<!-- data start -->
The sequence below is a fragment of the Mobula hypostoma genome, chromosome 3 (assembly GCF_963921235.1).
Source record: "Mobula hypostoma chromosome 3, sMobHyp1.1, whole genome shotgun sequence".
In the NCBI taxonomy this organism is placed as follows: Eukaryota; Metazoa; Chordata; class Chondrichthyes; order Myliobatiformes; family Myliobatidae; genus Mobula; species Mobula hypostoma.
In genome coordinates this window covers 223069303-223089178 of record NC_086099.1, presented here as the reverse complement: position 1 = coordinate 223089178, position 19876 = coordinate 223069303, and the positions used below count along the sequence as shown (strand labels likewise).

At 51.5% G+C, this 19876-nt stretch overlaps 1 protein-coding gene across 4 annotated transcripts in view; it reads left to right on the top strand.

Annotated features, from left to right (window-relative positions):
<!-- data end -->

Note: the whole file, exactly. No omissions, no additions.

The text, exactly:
The sequence below is a fragment of the Mobula hypostoma genome, chromosome 3 (assembly GCF_963921235.1).
Source record: "Mobula hypostoma chromosome 3, sMobHyp1.1, whole genome shotgun sequence".
In the NCBI taxonomy this organism is placed as follows: Eukaryota; Metazoa; Chordata; class Chondrichthyes; order Myliobatiformes; family Myliobatidae; genus Mobula; species Mobula hypostoma.
In genome coordinates this window covers 223069303-223089178 of record NC_086099.1, presented here as the reverse complement: position 1 = coordinate 223089178, position 19876 = coordinate 223069303, and the positions used below count along the sequence as shown (strand labels likewise).

At 51.5% G+C, this 19876-nt stretch overlaps 1 protein-coding gene across 4 annotated transcripts in view; it reads left to right on the top strand.

Annotated features, from left to right (window-relative positions):